I want to create a large table (about 45 billion rows) that is always accessed by a unique key.
Outside of the DB, the best structure to hold this is a Dictionary or a HashSet, but of course due to the size of data, it's not possible to do this outside of the database.
Does SQL Server provide a structure that's optimized for key-value access? I understand that a clustered key is very fast, but still it's an index and therefore there will be some additional disk reads associated with traversing index pages. What I would like to get from SQL Server is a "native" structure that stores data as key-value pairs and then makes it possible to access values based on keys.
In other words, my question is how to store in SQL Server 45 billion rows and efficiently access them WITHOUT having an index, clustered or non-clustered, because reading the index non-leaf pages may result in substantial IO, and since each value can be accessed by a unique key, it should be possible to have a structure where the hash of a key resolves into a physical location of the value. To get 1 value, we would need to do 1 read (unless there are hash collisions).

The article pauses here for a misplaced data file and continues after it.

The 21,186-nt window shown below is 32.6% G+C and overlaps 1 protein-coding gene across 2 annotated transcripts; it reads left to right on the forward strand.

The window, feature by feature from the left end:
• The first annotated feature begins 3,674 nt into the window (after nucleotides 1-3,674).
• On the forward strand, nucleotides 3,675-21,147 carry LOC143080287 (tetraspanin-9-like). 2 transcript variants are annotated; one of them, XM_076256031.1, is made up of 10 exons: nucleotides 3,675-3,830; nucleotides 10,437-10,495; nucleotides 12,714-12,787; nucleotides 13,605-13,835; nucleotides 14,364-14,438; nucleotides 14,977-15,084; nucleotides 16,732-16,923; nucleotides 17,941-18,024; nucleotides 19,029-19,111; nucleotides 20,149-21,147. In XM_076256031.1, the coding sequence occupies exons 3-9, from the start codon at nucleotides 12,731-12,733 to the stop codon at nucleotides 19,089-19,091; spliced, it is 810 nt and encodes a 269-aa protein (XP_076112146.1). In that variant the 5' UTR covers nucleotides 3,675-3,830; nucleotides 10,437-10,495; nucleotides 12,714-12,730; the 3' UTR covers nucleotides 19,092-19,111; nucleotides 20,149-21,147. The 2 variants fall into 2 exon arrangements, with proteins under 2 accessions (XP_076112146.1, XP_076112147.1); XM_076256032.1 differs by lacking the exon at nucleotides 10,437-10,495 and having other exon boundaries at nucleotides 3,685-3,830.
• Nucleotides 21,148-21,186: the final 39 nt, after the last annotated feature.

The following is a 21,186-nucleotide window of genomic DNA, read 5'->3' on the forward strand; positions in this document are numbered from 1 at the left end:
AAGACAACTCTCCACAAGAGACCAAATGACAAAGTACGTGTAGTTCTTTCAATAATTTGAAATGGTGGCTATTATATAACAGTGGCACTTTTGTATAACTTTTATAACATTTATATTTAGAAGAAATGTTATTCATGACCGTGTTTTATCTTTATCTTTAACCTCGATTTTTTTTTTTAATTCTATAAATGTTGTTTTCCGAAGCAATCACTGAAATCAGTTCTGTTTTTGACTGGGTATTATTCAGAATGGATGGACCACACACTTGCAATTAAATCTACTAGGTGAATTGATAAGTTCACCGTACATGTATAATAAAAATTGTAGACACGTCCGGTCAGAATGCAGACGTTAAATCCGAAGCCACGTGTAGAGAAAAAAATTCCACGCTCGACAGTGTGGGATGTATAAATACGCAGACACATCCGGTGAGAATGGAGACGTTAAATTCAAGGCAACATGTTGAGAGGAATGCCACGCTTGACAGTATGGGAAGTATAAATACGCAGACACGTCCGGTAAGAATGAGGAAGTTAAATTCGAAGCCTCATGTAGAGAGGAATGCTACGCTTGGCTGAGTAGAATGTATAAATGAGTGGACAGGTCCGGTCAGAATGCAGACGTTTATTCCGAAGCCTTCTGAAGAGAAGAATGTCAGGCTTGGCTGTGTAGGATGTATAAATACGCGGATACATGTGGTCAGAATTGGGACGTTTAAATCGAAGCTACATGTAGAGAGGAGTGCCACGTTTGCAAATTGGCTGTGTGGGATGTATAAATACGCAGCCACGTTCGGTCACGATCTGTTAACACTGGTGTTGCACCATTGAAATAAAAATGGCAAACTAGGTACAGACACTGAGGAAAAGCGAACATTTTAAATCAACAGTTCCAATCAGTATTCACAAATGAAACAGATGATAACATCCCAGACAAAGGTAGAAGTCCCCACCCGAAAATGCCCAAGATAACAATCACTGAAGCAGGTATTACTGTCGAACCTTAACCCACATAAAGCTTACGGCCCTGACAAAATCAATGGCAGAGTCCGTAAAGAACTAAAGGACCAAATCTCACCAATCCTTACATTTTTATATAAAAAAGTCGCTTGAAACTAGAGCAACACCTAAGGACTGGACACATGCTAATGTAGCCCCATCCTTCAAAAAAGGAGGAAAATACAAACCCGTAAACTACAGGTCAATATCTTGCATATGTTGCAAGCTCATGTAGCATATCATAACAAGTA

(an equivalent in Oracle is Hash Cluster)
Thanks for your help.
No such thing in SQL server. Your only option is an index. If you're going to be requesting all columns for a given key, you should use a clustered index. If you're only going to be requesting a subset, you should use a non-clustered index including only the columns you want like this:
create index IX_MyBigTable on MyBigTable(keyColumn) include (col1, col2, col3youneed);
This will be pretty efficient.
According to my benchmarks, the best approach is to create a hash column for the key. Details.